RULES & CUSTOMS
Created: 18 April 2006
by Simon Goulden, Director, United Synagogue Community Services Group
Reproduced from editions of Daf-Hashavua, dated from 1 April 2006 to 15 April 2006
Extract from edition dated 1 April 2006
The minhagim of the United Synagogue are based upon those of the original founding Synagogues. Dr Cecil Roth, the eminent historian, in his 'Report on the Archives of the United Synagogue' in 1930, refers back to a set of rules dated 1692, less than thirty years after the Jews were formally permitted to return to England. Chief Rabbi Hertz, in his commentary to the Authorised Daily Prayer Book, dated 1941, refers to a Takanah (Rule) of 1722 which states: "The minhag of this Synagogue shall be the Polish minhag as used in Hamburg." The laws of the New Synagogue likewise prescribed that the "Form of Service and Prayer shall be conformable to minhag Poland as already established". Remarkably, the Western Synagogue, an independent congregation founded in 1761 but now joined to the family of United Synagogues through the Western Marble Arch congregation, has precisely the same formula. The original reference to the usages of Hamburg reflects the fact that predominant amongst early settlers in London, after the famous visit of Menashe ben Yisrael in 1655, were migrants from Hamburg.
Extract from edition dated 8 April 2006 (Shabbat Hagadol)
The Great Synagogue was one of the founding Synagogues of the United Synagogue. Its earliest takanot (rules) have a total of 68 clauses dealing in the main with non-ritual matters, the obligations and rights of members, the administration of the congregation, the appointment of honorary officers and governing bodies and religious and lay officials. It would seem that the more things change, the more they stay the same!
Of the 14 or so clauses of a religious nature, there are some that are of purely historical significance. Amongst them, the order of precedence to be accorded to those called to the Torah, one clause is somewhat unusual in that it prescribes that an unmarried man, though a member, and even if an office holder in the congregation, may not be called to the Torah before a married man. They also obliged those called to the Torah to make offerings to certain specific charities of the congregation. Passing references were also made to the practice of purchasing certain mitzvot. Also detailed are those entitled to be given an aliyah on special occasions such as a bar mitzvah, birth of a child, yahtzeit and a bridegroom, both on the sabbath prior to and the sabbath following the day of a marriage. The Av Bet Din is to be called to the Torah at least once a month as well as on the first day of Rosh Hashanah, Pesach, Shavuot, Shabbat Shuvah and Shabbat HaGadol on which occasions he is to deliver the customary sermon.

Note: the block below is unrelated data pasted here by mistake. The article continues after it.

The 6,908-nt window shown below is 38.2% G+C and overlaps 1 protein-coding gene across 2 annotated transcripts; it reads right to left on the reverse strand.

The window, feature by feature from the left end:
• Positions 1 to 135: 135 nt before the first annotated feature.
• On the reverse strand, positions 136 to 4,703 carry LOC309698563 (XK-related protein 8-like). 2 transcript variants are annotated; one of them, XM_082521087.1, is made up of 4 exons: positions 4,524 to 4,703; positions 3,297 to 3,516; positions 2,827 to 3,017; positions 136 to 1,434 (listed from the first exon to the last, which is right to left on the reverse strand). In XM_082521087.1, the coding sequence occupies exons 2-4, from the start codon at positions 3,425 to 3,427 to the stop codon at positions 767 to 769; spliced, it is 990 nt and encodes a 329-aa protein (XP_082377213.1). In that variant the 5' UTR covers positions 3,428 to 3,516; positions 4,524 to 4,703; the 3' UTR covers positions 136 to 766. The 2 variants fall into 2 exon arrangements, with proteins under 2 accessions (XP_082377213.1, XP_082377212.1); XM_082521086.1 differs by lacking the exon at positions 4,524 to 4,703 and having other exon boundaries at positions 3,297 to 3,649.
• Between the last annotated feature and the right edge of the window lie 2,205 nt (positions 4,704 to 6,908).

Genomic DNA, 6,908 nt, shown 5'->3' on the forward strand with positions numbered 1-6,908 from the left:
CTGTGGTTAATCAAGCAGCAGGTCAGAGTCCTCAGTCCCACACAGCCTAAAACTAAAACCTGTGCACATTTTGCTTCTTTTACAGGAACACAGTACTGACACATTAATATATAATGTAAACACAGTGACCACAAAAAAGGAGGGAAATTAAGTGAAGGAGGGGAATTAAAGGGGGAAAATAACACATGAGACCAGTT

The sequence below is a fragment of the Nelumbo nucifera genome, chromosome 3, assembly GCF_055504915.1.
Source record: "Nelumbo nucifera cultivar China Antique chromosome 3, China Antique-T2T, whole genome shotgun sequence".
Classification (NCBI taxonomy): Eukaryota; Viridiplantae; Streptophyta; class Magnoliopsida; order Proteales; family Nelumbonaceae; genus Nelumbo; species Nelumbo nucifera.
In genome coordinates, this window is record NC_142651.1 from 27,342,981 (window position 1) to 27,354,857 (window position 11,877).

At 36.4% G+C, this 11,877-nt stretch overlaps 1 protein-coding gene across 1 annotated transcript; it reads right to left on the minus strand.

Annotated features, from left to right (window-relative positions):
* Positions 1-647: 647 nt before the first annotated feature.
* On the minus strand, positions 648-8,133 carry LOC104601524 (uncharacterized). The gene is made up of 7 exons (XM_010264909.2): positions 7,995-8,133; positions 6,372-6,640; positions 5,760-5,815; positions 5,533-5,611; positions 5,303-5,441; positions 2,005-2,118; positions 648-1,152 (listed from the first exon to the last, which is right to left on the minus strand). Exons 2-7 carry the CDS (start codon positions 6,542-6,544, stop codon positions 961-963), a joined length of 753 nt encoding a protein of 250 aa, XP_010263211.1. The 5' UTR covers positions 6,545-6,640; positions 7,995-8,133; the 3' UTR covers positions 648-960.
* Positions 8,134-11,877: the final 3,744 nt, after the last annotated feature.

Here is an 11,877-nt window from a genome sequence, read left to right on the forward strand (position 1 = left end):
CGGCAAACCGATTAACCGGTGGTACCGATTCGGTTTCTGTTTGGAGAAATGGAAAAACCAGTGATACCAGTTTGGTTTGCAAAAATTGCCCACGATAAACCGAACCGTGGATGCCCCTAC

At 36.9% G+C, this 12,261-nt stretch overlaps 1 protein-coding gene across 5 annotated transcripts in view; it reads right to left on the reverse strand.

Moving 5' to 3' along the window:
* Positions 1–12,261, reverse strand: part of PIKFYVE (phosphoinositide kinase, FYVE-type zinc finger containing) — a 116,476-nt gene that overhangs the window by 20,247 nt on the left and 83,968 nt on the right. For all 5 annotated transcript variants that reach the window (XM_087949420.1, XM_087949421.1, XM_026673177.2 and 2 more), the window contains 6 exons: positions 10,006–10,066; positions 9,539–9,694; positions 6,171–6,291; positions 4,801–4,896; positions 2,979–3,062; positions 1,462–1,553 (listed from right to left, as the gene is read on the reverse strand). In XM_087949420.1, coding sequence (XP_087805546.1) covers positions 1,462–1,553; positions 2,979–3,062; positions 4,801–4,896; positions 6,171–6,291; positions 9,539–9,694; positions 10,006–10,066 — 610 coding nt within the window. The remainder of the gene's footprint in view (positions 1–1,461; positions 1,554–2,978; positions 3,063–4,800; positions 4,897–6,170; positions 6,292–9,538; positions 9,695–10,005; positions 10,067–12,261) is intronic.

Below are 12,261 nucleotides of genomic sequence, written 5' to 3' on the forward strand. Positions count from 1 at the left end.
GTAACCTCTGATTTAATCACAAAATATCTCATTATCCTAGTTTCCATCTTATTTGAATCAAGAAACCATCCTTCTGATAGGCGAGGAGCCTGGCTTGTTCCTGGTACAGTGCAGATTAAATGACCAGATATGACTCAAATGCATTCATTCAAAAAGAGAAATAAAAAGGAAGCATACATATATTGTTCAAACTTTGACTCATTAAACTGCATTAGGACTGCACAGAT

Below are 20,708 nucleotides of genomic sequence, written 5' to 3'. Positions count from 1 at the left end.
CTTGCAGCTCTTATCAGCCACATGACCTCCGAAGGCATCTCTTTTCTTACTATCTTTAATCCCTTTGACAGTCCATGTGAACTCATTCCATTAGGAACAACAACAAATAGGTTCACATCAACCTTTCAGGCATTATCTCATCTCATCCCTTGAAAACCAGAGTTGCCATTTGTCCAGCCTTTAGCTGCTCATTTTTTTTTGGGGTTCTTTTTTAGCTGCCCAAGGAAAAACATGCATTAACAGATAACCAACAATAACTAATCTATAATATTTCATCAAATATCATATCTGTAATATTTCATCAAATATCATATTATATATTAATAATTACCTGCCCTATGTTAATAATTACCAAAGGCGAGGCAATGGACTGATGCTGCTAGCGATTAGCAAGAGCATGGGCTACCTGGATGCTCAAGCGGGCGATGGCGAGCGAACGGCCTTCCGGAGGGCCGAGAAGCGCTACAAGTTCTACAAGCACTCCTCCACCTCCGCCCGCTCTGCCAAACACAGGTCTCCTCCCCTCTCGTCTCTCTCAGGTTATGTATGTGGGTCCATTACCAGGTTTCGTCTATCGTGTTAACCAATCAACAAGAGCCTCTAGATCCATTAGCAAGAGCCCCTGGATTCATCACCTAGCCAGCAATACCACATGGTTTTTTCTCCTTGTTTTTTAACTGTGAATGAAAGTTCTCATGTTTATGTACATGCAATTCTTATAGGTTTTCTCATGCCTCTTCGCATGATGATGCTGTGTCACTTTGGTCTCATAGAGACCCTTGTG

The rules of The Great Synagogue gave special attention to the privilege of reciting kaddish. The Great Synagogue of London, as it was called, adhered to the prevailing minhag at that time whereby only one individual could recite the Mourner's Kaddish one at a time. This is still the practice in some Orthodox Synagogues adhering to the German minhagim. In accordance with established custom, a member of the congregation took precedence over a non-member. In the event of two or more people being of equal rights, they cast lots to decide who should have the privilege. The customary welcoming to the Synagogue and public expression of condolence to mourners on a Friday evening in the week of shiva was reserved for members of the congregation only. Mourners were obliged to stand near the bimah when reciting kaddish.
Extract from edition dated 15 April 2006 (Shabbat Chol Hamoed Pesach)
The takanot (rules) of the old Great Synagogue stated that the selection of Chatan Torah and Chatan Bereshit was made in a commendably democratic manner. On the first day of Sukkot, after Hallel, lots were to be drawn by the presiding parnas and gabbai from the ballot box placed on the bimah. After the Reading of the Law, a special misheberach was to be made naming the successful candidate. In the event that the person whose name was drawn in the ballot declined the honour, he was obliged - as in other frequently mentioned instances - to pay a specified fine. We can confirm, however, that there appears to be no suggestion that these rules are to be re-introduced into the United Synagogue today!
The takanot of The Great Synagogue of 1790 required that on Hashanah Rabba, seven scrolls (Sifrei Torah) were to be taken onto the bimah during the seven circuits. On the night and the morning of Simchat Torah only three scrolls were to be taken for Hakafot. The number to be called to the Torah on Simchat Torah was to be limited to 14 including the Chatanim, Cohen, Levy and Maftir. Not only that, but the calling of more than one person at a time was not to be permitted. Likewise, the making of a misheberach for excessive amounts of money was prohibited as those proposing to do so were only intent on causing levity and commotion in the Synagogue. This was clearly something which the elders of The Great Synagogue were keen to avoid.
There were also some rules of a general religious significance, such as the obligation to contribute to the matzah Fund for the poor to be paid in Adar and to the Etrog Fund to be paid in Elul. The rules also required that those importing foodstuffs needing a hechsher such as meat or cheese from abroad, had to obtain a certificate from the Av Bet Din, without which such goods could not be sold in the community.
Over half a century later, the New Synagogue Laws, published
in 1851, started with a preamble reaffirming the name of the Synagogue as the
"New Synagogue as Founded in the Year 5522/1762" and that the forms of service
should conform to minhag Poland.
Reproduced from editions of Daf-Hashavua, provided by BRIJNET - British Jewish Network
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